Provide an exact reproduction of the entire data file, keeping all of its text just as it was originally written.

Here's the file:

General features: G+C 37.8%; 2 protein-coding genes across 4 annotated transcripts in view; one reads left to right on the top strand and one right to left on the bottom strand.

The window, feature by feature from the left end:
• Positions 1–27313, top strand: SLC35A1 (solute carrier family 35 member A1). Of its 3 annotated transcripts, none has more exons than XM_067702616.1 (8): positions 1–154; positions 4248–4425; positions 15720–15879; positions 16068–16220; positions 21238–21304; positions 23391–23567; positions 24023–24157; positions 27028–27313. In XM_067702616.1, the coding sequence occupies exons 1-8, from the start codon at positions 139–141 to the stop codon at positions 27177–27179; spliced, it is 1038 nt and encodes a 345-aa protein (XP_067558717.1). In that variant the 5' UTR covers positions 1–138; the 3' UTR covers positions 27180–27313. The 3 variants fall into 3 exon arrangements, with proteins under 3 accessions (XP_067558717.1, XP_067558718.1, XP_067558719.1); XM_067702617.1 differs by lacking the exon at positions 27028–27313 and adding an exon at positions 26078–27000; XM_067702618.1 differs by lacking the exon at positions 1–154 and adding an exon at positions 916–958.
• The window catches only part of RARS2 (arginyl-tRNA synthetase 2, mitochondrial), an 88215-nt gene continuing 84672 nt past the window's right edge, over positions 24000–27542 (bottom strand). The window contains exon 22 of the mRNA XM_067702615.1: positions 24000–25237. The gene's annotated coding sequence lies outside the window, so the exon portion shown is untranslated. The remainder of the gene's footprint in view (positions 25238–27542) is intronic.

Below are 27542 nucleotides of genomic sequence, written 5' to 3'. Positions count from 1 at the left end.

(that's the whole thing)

General features: G+C 37.8%; 2 protein-coding genes across 4 annotated transcripts in view; one reads left to right on the top strand and one right to left on the bottom strand.

The window, feature by feature from the left end:
• Positions 1–27313, top strand: SLC35A1 (solute carrier family 35 member A1). Of its 3 annotated transcripts, none has more exons than XM_067702616.1 (8): positions 1–154; positions 4248–4425; positions 15720–15879; positions 16068–16220; positions 21238–21304; positions 23391–23567; positions 24023–24157; positions 27028–27313. In XM_067702616.1, the coding sequence occupies exons 1-8, from the start codon at positions 139–141 to the stop codon at positions 27177–27179; spliced, it is 1038 nt and encodes a 345-aa protein (XP_067558717.1). In that variant the 5' UTR covers positions 1–138; the 3' UTR covers positions 27180–27313. The 3 variants fall into 3 exon arrangements, with proteins under 3 accessions (XP_067558717.1, XP_067558718.1, XP_067558719.1); XM_067702617.1 differs by lacking the exon at positions 27028–27313 and adding an exon at positions 26078–27000; XM_067702618.1 differs by lacking the exon at positions 1–154 and adding an exon at positions 916–958.
• The window catches only part of RARS2 (arginyl-tRNA synthetase 2, mitochondrial), an 88215-nt gene continuing 84672 nt past the window's right edge, over positions 24000–27542 (bottom strand). The window contains exon 22 of the mRNA XM_067702615.1: positions 24000–25237. The gene's annotated coding sequence lies outside the window, so the exon portion shown is untranslated. The remainder of the gene's footprint in view (positions 25238–27542) is intronic.

Below are 27542 nucleotides of genomic sequence, written 5' to 3'. Positions count from 1 at the left end.